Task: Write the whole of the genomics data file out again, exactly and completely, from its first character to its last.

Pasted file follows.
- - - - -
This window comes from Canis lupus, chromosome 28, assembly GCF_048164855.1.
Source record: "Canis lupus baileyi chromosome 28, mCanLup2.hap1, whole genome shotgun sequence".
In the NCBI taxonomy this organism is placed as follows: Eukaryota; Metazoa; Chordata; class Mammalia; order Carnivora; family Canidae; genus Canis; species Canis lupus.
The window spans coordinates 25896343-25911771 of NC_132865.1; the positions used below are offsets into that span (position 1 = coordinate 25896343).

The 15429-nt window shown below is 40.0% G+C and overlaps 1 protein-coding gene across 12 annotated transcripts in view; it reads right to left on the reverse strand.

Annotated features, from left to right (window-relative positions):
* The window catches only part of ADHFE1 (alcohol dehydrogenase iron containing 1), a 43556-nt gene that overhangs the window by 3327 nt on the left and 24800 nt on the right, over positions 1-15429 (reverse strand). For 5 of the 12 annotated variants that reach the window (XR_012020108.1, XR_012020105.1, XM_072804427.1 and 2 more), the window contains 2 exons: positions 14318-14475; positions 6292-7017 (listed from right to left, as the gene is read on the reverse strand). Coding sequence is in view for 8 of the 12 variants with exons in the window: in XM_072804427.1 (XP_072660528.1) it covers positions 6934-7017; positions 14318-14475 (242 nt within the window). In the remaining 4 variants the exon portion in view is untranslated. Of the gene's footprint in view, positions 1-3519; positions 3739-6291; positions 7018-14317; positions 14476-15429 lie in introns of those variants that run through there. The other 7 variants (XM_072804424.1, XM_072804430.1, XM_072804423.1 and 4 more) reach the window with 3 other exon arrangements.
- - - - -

This window comes from Canis lupus, chromosome 28, assembly GCF_048164855.1.
Source record: "Canis lupus baileyi chromosome 28, mCanLup2.hap1, whole genome shotgun sequence".
In the NCBI taxonomy this organism is placed as follows: Eukaryota; Metazoa; Chordata; class Mammalia; order Carnivora; family Canidae; genus Canis; species Canis lupus.
The window spans coordinates 25896343-25911771 of NC_132865.1; the positions used below are offsets into that span (position 1 = coordinate 25896343).

The 15429-nt window shown below is 40.0% G+C and overlaps 1 protein-coding gene across 12 annotated transcripts in view; it reads right to left on the reverse strand.

Annotated features, from left to right (window-relative positions):
* The window catches only part of ADHFE1 (alcohol dehydrogenase iron containing 1), a 43556-nt gene that overhangs the window by 3327 nt on the left and 24800 nt on the right, over positions 1-15429 (reverse strand). For 5 of the 12 annotated variants that reach the window (XR_012020108.1, XR_012020105.1, XM_072804427.1 and 2 more), the window contains 2 exons: positions 14318-14475; positions 6292-7017 (listed from right to left, as the gene is read on the reverse strand). Coding sequence is in view for 8 of the 12 variants with exons in the window: in XM_072804427.1 (XP_072660528.1) it covers positions 6934-7017; positions 14318-14475 (242 nt within the window). In the remaining 4 variants the exon portion in view is untranslated. Of the gene's footprint in view, positions 1-3519; positions 3739-6291; positions 7018-14317; positions 14476-15429 lie in introns of those variants that run through there. The other 7 variants (XM_072804424.1, XM_072804430.1, XM_072804423.1 and 4 more) reach the window with 3 other exon arrangements.